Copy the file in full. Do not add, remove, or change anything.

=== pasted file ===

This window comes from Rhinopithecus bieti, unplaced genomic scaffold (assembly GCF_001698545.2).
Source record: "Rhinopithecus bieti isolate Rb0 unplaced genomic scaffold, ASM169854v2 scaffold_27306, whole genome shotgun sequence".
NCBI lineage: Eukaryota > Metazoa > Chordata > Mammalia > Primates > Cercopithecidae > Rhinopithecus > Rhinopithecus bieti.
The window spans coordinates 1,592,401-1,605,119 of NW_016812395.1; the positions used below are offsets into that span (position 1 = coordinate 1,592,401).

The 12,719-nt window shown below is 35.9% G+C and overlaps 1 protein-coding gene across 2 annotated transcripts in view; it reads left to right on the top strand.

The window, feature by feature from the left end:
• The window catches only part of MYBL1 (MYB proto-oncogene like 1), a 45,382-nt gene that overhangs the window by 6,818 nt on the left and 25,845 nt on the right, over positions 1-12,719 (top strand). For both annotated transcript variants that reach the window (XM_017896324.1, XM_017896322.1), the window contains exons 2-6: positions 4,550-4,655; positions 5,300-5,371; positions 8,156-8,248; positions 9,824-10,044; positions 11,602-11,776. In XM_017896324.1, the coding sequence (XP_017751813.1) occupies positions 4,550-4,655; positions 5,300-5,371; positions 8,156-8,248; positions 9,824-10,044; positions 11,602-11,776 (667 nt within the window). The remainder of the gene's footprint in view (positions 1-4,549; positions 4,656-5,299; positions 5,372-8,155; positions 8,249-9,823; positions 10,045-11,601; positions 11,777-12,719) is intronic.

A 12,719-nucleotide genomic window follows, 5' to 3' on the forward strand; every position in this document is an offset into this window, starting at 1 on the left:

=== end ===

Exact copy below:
This window comes from Rhinopithecus bieti, unplaced genomic scaffold (assembly GCF_001698545.2).
Source record: "Rhinopithecus bieti isolate Rb0 unplaced genomic scaffold, ASM169854v2 scaffold_27306, whole genome shotgun sequence".
NCBI lineage: Eukaryota > Metazoa > Chordata > Mammalia > Primates > Cercopithecidae > Rhinopithecus > Rhinopithecus bieti.
The window spans coordinates 1,592,401-1,605,119 of NW_016812395.1; the positions used below are offsets into that span (position 1 = coordinate 1,592,401).

The 12,719-nt window shown below is 35.9% G+C and overlaps 1 protein-coding gene across 2 annotated transcripts in view; it reads left to right on the top strand.

The window, feature by feature from the left end:
• The window catches only part of MYBL1 (MYB proto-oncogene like 1), a 45,382-nt gene that overhangs the window by 6,818 nt on the left and 25,845 nt on the right, over positions 1-12,719 (top strand). For both annotated transcript variants that reach the window (XM_017896324.1, XM_017896322.1), the window contains exons 2-6: positions 4,550-4,655; positions 5,300-5,371; positions 8,156-8,248; positions 9,824-10,044; positions 11,602-11,776. In XM_017896324.1, the coding sequence (XP_017751813.1) occupies positions 4,550-4,655; positions 5,300-5,371; positions 8,156-8,248; positions 9,824-10,044; positions 11,602-11,776 (667 nt within the window). The remainder of the gene's footprint in view (positions 1-4,549; positions 4,656-5,299; positions 5,372-8,155; positions 8,249-9,823; positions 10,045-11,601; positions 11,777-12,719) is intronic.

A 12,719-nucleotide genomic window follows, 5' to 3' on the forward strand; every position in this document is an offset into this window, starting at 1 on the left: